And it's not just South American teams against which the US have had success. In that 2009 Confeds Cup run, the US beat Spain--who were, at the time, on a 37-game unbeaten streak--2-0 in the semifinals. Ten years earlier, they'd eliminated Germany in the group stage of the Confederations Cup with a similar 2-0 win. There was also a dramatic 3-2 win over Portugal in the 2002 World Cup, and a 3-0 hammering of (a very good) Egypt in the 2009 Confeds Cup, a 2-1 win over Ghana in 2014, and World Cup draws against the likes of Italy, England, and Portugal.
All of that is added to the pile of dramatic wins vs. Mexico over the years. The best-remembered--please, let them never forget--came in the round of 16 in the 2002 World Cup. But there have been many, many more over the last 25 years, including Gold Cups and World Cup qualifying, and especially at home. For a long, long time, the United States was a fortress where Mexico simply weren't able to get a result off the US's best XI.
Even if the argument is that the World Cup is the only true measure of greatness, US naysayers have to contend with this:
YESSSS!!!!!!! I AM HYPE!!!!!!!!!!!! USA!! USA!!! USA!!!!!!!
Yeah, read the subtext of Alexi's tweet first. Because there's been so much instability in terms of roster and lineup choices, it's debatable as to whether or not the US really are a team. And while the talent on the roster is probably top six or seven in this tournament, talent alone is never enough.
Want an example? Look at what happened to Mexico back in 2013 World Cup qualifying, that "blip" I talked about. That team, which was the most talented in the region, crumbled from the inside out to an almost fatal extent. Think it can't happen elsewhere? Then try to put money on the Dutch to win this summer's Euros.
Talent alone is never enough, even for Brazil or Argentina. There has to be process and consistency with it. And that's the big question for the US...
Jurgen Klinsmann, in blue, emotionally prepares the US fanbase for the announcement of his starting XI vs. Colombia.
Simply put: Nobody knows if Klinsmann will stay with what's worked. In the World Cup he played Dempsey, a second striker or a winger, at center forward. He played Michael Bradley, a defensive midfielder or a box-to-box midfielder, as a trequartista. He played DeAndre Yedlin, a fullback, on the wing. He played Fabian Johnson, a winger, at fullback. He played Geoff Cameron, a central defender, at defensive midfield in the knock-out round against Belgium. And at the same time he sat his starting defensive midfielder--Kyle Beckerman--who had been, to that point, the best field player for the US.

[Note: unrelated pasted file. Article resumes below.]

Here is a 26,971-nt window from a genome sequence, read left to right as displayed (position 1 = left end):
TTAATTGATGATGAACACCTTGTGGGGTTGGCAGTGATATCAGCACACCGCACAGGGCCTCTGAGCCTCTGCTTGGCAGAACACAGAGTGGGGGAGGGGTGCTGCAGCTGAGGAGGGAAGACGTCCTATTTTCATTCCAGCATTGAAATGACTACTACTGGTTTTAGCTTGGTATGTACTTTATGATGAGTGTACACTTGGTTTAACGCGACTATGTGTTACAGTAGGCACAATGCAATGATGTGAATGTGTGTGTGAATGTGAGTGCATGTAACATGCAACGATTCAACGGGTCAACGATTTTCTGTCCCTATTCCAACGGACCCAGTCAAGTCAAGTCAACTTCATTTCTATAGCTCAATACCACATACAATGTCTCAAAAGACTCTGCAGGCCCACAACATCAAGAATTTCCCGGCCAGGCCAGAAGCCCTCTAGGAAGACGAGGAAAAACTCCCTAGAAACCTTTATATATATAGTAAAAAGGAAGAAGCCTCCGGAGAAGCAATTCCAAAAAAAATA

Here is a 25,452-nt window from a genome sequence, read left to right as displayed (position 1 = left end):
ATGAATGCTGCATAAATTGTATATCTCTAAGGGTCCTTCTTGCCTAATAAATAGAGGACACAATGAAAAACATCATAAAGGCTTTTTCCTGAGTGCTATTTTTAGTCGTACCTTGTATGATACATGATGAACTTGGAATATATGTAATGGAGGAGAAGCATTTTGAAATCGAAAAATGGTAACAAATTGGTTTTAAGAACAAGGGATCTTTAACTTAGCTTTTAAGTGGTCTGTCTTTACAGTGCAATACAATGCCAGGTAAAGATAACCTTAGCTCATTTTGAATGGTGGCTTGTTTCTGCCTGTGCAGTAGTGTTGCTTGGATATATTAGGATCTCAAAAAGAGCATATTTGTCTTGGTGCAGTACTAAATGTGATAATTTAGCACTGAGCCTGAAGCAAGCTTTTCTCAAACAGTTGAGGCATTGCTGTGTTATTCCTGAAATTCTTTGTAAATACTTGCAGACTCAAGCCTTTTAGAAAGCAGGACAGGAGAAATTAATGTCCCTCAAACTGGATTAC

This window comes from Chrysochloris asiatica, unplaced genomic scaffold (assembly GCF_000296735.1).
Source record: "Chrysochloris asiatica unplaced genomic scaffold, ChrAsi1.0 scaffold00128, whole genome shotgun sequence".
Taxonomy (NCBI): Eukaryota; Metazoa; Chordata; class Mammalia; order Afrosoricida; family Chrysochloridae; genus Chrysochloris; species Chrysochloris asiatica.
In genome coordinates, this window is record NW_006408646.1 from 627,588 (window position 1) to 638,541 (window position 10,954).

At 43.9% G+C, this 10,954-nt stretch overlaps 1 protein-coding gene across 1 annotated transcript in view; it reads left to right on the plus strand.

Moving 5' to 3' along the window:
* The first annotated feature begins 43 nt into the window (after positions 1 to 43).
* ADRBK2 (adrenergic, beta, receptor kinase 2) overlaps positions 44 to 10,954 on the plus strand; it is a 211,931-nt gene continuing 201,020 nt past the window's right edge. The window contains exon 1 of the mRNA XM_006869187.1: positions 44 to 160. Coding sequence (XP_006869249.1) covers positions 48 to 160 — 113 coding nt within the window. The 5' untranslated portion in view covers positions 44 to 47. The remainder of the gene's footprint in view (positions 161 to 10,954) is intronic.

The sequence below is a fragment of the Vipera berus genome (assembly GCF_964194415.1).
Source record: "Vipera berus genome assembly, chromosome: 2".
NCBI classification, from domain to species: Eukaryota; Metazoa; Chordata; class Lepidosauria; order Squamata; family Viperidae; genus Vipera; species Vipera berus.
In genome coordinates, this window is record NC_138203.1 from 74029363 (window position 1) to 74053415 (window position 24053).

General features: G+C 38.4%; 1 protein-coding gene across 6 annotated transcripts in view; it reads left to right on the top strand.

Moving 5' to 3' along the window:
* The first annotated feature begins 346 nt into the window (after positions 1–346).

In the first four US qualifiers, he's started four different lineups with three different formations. Over the last three years Cameron and John Brooks have started exactly two games together. Johnson still looks set to start at left back despite his defensive troubles, and Wood will, for some reason, probably start on the wing. Plus Bradley might play as a d-mid, or he might not.
That's a whole mess of questions to have heading into a major tournament, and Klinsmann's ways are both opaque and inscrutable. Anyone who claims to know what he's going to do when the games begin is fooling themselves, and trying to fool others.
Despite all of that, the pieces are in place for this next month to be a triumph for the US, and for Klinsmann. The talent is there, and the experience is there, and the joyful naivete of youth is there, and the blueprint--the 4-3-3 with Bradley at d-mid, Cameron and Brooks in central defense, and a handful of attacking difference-makers scattered around them--is there.
He doesn't have to be a tactical mastermind to make it all work. He just has to put the right players in the right spots, and let them do their thing.
If he does that, the US will compete like hell, trading blow-for-blow with anybody they come up against. Just as they have done for more than a quarter century.